You lost me at “and empowering employees to ‘deliver magic to customers.’” Who writes like this and what does that mean? Magic is illusion — tricking people.
Trust comes from people but unless retailers dedicate a budget to training, we’re pretty much left with “Let’s make a deal.“
CFO, Weisner Steel
“Who writes like this?” Answer: people whose advice you should’t trust.
Chief Strategy Officer, Hoobil8
Trust is a big challenge for retailers because there is still a wide gap between what customers say they want and what they actually buy. Companies like Lush earn high points for their strong environmental practices, but the larger share of shoppers still buy from cheaper competitors. You can do everything right as a brand or retailer to earn customer trust, but still lose that trust by raising prices to enable those trustworthy practices.
Contributing Editor, RetailWire; Founder and CEO, Vision First
Trust is earned and sustained over time. Retailers need to “walk the walk,” including empowering employees to take appropriate action on the spot.
Principal and Founder, Retail Strategy Group
Customers are savvy and cannot be fooled. Trust is directly connected to brand loyalty but today’s economic landscape tells us otherwise. Customers are looking for the best price and that’s a fact. Shein projects its revenue will more than double to nearly $60 billion by 2025 and customers are well informed on the brand’s unethical practices. Gen Z and Millennials may demand socially responsible practices from brands but their closets tell us otherwise.
Founding Partner, Merchandising Metrics
Clarity and transparency are important when evaluating brands and products. I used to be very attuned to focusing on product attributes. Now I include broader considerations when making purchase decisions. And yes, those considerations are political and environmental. I buy fresh coffee beans instead of the little plastic cups. I buy bar soap instead of liquid in a plastic container. I didn’t buy that pillow I was thinking about. I switched to a different brand of beans than the one I had been buying for quite some time. These decisions had nothing to do with product. I had either lost trust in the brand or felt I could simply be less wasteful. Consumer thinking evolves over time. Product and brand performance also needs to evolve to maintain consumer trust.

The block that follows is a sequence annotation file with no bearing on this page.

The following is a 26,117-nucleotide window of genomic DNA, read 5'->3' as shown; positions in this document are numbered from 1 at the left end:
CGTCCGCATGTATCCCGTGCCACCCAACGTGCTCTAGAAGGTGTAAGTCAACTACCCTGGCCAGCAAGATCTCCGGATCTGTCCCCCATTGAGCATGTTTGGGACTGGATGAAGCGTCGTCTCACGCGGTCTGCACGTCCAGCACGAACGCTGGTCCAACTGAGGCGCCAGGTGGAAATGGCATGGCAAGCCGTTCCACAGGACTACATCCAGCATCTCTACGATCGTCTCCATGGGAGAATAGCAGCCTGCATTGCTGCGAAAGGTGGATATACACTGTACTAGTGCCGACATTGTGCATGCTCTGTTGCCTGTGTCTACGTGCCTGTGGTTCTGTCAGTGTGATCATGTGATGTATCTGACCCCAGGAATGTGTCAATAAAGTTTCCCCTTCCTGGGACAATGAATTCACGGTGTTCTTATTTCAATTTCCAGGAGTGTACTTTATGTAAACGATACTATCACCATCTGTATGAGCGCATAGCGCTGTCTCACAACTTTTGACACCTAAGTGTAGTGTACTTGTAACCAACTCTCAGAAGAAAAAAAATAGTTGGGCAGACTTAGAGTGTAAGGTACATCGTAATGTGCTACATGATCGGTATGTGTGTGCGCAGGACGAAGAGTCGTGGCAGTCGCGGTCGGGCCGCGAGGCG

CEO, Hanifin Loyalty LLC
Sales Development Manager
It took us six months and three voice calls (getting conflicting responses each time) to disconnect Mom’s AOL account after she died — and they were pulling $40 a month out of her bank account that whole time. Never letting go of subscription revenue is the whole business plan, however.
Retail Industry Strategy, Esri
You’ve hit on a key sore spot Bill.
Principal, Retailing In Focus LLC
Do consumers distrust retailers because of their stance on social activism, or because of more nuts-and-bolts issues like pricing strategies and supply chain execution? It’s hard to say, especially after disruptions to many retailers’ operations during and after the pandemic.
“Distrust of institutions” is probably at or near an all-time high anyway, so the best response by a retailer might be to deliver on its brand promises as effectively as possible.
Retail Industry Strategy, Esri
There are too many examples of retailers missing the mark when it comes to trust — data breaches, pricing issues, out-of-stocks, and poor service. When trust erodes, the opportunity for a retailer to develop a genuine relationship with that customer goes out the window, and their interactions become transactional. When that happens they lose the lifetime value of that customer relationship, and it isn’t easy to earn it back. To do so requires an understanding of what your best customers expect from your brand, and ensuring that you deliver on those expectations.
B2B Content Strategist
Gallup is right about the social media microscope and consumers’ high expectations reducing trust in retail. Empathy, human connection and empowered, tech-enabled employees can help retailers deliver magic.
Trust earns flattering word-of-mouth and loyalty. Listening to customers, adding value, and being consistent and sincere helps retailers build trust.
Principal, KIZER & BENDER Speaking